January 8, 2013

2013

Aristotle's predictions for 2013

Andy Zaltzman
Phillip Hughes slashes through the off side, Victoria v South Australia, Sheffield Shield, Melbourne, 3rd day, November 25, 2012
Prediction No. 77 b: Phil Hughes to be approached by producers looking to revive the Friday the 13th franchise  © Getty Images
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Two thousand and thirteen promises to be one of the least diverse years in England's recent cricketing history. In the next 13 months, they will play 15 Tests, 25 ODIs (one or two more if they qualify for the semi-finals of the Champions Trophy), and ten T20Is. After the impending five-match ODI series in India, all but two of their remaining currently scheduled total of 105 potential days of international cricket will be against New Zealand (up to 37 days: five Tests, seven ODIs, five T20Is) or Australia (up to 66 days: ten Tests, 11 ODIs, five T20Is).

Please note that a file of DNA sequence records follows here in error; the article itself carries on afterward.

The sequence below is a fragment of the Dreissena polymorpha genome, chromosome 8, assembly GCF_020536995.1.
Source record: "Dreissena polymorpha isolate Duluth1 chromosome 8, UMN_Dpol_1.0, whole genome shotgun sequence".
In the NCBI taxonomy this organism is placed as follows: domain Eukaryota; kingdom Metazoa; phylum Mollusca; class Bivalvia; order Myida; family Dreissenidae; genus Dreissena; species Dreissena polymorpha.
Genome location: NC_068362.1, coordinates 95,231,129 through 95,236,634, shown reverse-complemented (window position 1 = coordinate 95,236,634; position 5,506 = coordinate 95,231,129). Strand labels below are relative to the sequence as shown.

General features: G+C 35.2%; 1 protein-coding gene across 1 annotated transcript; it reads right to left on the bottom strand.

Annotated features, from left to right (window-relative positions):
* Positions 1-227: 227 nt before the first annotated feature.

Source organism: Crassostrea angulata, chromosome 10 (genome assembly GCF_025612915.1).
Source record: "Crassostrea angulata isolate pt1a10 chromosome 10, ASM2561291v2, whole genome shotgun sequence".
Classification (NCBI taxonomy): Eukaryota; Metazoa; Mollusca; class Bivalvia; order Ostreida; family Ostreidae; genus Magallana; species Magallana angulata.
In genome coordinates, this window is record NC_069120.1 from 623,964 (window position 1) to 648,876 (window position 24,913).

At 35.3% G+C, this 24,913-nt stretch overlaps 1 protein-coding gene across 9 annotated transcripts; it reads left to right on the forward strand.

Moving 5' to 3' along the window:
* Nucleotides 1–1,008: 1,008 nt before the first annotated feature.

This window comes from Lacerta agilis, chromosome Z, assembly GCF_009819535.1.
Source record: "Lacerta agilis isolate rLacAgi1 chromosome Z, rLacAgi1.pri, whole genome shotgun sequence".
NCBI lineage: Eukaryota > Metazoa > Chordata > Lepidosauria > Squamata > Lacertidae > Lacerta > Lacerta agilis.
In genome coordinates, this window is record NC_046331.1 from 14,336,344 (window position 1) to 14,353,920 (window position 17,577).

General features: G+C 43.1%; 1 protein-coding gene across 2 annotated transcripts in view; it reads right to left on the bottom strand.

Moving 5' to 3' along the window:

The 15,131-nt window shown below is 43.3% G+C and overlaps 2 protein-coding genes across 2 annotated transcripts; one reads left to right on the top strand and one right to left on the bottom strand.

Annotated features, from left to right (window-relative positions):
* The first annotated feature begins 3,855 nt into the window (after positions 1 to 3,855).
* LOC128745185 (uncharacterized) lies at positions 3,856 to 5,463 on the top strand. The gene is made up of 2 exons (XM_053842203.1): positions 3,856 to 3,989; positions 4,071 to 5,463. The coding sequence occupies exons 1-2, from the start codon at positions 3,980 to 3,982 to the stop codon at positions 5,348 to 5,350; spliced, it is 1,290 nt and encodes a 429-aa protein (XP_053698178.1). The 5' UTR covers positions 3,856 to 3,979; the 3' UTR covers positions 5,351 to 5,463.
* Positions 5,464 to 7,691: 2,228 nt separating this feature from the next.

A group-stage Champions Trophy game against Sri Lanka, and a one-off ODI versus Ireland, offer the only non-antipodean variety in this oversized blancmange of cricketing homogeneity. As Aristotle once sagely said: "You can have too much of a good thing." Admittedly, the former professional philosopher said that after waking up naked on top of the Parthenon after a few too many flagons of cheap ouzo and an unsuccessful wrestle with a man in a pantomime lion outfit claiming to be Hercules (Source: The Complete and Incontrovertible Oxford History of Classical Philosophy [1875], by Prof VZ Snutterbuck OBE, Vol. VII, pp. 213-279). However, the famously wise old celeb had a point.